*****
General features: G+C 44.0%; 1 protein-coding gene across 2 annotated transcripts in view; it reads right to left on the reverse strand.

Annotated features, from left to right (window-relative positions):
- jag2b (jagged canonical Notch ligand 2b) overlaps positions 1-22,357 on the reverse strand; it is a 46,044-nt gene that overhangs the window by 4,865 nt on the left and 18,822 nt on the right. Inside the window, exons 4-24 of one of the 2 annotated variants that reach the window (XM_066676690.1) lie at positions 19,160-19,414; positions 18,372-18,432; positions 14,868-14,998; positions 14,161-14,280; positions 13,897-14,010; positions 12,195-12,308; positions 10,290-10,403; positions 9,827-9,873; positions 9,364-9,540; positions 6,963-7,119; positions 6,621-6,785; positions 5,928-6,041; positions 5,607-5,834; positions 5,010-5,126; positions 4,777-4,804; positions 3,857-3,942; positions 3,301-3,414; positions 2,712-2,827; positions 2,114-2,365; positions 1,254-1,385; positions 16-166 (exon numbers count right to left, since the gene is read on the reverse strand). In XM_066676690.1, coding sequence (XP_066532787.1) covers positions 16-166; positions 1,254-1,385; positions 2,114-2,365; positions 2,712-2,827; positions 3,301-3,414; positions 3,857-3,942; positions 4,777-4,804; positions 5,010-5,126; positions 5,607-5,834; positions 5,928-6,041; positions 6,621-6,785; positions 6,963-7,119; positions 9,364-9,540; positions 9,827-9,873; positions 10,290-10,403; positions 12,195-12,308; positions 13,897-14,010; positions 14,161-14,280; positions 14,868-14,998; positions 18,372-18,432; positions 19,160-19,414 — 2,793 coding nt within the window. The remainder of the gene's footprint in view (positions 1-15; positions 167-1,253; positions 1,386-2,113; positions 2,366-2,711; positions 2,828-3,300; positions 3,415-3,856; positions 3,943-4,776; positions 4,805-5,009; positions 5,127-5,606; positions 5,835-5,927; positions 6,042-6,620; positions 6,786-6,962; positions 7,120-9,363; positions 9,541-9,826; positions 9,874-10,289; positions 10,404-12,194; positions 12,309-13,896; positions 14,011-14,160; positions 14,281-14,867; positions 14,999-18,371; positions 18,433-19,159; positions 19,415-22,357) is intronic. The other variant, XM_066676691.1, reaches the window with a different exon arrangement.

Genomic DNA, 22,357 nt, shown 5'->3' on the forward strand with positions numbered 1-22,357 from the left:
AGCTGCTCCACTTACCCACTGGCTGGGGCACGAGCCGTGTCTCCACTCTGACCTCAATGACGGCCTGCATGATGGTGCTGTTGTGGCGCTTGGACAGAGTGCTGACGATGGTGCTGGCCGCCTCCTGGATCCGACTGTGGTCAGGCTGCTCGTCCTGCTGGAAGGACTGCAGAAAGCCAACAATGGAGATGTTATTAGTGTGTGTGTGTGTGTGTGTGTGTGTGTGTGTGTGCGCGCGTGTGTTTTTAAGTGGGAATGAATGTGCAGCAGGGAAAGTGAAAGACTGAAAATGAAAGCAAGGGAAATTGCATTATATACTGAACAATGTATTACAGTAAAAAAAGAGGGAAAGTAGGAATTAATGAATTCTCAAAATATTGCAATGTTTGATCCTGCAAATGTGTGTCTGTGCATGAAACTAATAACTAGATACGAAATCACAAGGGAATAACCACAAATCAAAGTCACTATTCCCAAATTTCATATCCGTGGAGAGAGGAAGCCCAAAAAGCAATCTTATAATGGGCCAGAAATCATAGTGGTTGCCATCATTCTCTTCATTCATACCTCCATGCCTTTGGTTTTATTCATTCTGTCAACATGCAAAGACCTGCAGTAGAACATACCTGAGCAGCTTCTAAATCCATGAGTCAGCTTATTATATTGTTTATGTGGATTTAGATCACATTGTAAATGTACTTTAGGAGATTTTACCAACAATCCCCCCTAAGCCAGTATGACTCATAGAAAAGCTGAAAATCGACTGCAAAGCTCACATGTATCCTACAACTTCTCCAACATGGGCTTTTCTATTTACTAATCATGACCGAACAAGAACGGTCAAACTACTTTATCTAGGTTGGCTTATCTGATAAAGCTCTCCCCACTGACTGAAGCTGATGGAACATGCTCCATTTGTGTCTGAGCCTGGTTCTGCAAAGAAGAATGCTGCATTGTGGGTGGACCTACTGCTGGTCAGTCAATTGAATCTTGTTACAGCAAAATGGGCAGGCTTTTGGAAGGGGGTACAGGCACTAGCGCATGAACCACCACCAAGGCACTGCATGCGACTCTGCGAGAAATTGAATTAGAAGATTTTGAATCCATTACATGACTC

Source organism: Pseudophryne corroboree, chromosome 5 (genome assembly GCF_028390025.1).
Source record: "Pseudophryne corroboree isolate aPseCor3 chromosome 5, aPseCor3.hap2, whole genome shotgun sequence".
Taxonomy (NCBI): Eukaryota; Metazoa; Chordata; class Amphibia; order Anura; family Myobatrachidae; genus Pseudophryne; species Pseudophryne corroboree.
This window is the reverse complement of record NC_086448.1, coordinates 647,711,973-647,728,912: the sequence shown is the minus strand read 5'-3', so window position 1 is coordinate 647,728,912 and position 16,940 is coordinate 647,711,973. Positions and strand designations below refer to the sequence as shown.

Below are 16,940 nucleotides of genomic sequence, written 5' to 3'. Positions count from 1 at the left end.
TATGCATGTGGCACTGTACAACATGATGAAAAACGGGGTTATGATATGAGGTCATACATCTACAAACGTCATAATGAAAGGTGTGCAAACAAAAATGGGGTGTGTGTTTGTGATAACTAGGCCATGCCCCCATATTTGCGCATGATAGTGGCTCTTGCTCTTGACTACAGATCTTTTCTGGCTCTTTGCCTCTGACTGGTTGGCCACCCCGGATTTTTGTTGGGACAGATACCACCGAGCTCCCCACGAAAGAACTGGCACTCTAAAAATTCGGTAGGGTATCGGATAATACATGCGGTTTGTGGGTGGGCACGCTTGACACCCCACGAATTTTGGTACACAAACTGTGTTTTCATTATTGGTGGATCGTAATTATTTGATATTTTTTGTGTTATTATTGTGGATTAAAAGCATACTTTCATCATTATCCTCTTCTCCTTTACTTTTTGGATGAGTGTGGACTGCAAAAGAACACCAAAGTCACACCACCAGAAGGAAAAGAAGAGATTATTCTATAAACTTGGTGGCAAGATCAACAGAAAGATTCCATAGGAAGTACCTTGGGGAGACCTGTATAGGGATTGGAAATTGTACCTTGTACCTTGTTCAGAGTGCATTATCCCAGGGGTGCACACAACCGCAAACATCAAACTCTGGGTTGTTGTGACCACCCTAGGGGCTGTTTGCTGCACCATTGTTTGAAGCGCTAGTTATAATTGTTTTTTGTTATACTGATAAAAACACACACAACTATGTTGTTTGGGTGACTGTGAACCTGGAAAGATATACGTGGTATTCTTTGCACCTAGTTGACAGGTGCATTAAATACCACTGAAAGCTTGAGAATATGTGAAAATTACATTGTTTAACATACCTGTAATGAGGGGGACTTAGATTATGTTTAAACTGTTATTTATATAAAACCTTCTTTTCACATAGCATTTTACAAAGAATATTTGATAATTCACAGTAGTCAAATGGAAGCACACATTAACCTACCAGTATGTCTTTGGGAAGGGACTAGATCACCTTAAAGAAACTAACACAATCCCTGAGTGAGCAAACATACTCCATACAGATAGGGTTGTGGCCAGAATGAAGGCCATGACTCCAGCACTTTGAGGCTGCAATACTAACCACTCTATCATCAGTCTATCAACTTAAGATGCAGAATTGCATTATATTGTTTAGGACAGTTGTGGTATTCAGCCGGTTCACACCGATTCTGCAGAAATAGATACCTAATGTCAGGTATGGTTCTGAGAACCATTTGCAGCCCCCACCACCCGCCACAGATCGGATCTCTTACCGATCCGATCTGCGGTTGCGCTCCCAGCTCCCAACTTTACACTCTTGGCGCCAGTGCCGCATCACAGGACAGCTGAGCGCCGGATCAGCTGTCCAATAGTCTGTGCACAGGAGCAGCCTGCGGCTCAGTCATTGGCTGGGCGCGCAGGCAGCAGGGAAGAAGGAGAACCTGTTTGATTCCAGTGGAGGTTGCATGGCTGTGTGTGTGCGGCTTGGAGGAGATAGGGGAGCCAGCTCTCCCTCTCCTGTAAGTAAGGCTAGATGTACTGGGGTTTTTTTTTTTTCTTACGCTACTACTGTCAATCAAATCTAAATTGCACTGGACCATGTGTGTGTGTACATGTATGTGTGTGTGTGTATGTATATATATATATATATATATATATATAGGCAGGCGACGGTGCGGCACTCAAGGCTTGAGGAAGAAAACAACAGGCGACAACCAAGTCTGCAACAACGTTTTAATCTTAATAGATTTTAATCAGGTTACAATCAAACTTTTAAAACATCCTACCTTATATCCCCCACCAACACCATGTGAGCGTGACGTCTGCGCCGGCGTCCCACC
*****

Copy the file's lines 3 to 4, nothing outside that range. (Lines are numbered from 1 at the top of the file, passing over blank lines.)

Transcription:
- jag2b (jagged canonical Notch ligand 2b) overlaps positions 1-22,357 on the reverse strand; it is a 46,044-nt gene that overhangs the window by 4,865 nt on the left and 18,822 nt on the right. Inside the window, exons 4-24 of one of the 2 annotated variants that reach the window (XM_066676690.1) lie at positions 19,160-19,414; positions 18,372-18,432; positions 14,868-14,998; positions 14,161-14,280; positions 13,897-14,010; positions 12,195-12,308; positions 10,290-10,403; positions 9,827-9,873; positions 9,364-9,540; positions 6,963-7,119; positions 6,621-6,785; positions 5,928-6,041; positions 5,607-5,834; positions 5,010-5,126; positions 4,777-4,804; positions 3,857-3,942; positions 3,301-3,414; positions 2,712-2,827; positions 2,114-2,365; positions 1,254-1,385; positions 16-166 (exon numbers count right to left, since the gene is read on the reverse strand). In XM_066676690.1, coding sequence (XP_066532787.1) covers positions 16-166; positions 1,254-1,385; positions 2,114-2,365; positions 2,712-2,827; positions 3,301-3,414; positions 3,857-3,942; positions 4,777-4,804; positions 5,010-5,126; positions 5,607-5,834; positions 5,928-6,041; positions 6,621-6,785; positions 6,963-7,119; positions 9,364-9,540; positions 9,827-9,873; positions 10,290-10,403; positions 12,195-12,308; positions 13,897-14,010; positions 14,161-14,280; positions 14,868-14,998; positions 18,372-18,432; positions 19,160-19,414 — 2,793 coding nt within the window. The remainder of the gene's footprint in view (positions 1-15; positions 167-1,253; positions 1,386-2,113; positions 2,366-2,711; positions 2,828-3,300; positions 3,415-3,856; positions 3,943-4,776; positions 4,805-5,009; positions 5,127-5,606; positions 5,835-5,927; positions 6,042-6,620; positions 6,786-6,962; positions 7,120-9,363; positions 9,541-9,826; positions 9,874-10,289; positions 10,404-12,194; positions 12,309-13,896; positions 14,011-14,160; positions 14,281-14,867; positions 14,999-18,371; positions 18,433-19,159; positions 19,415-22,357) is intronic. The other variant, XM_066676691.1, reaches the window with a different exon arrangement.

Genomic DNA, 22,357 nt, shown 5'->3' on the forward strand with positions numbered 1-22,357 from the left: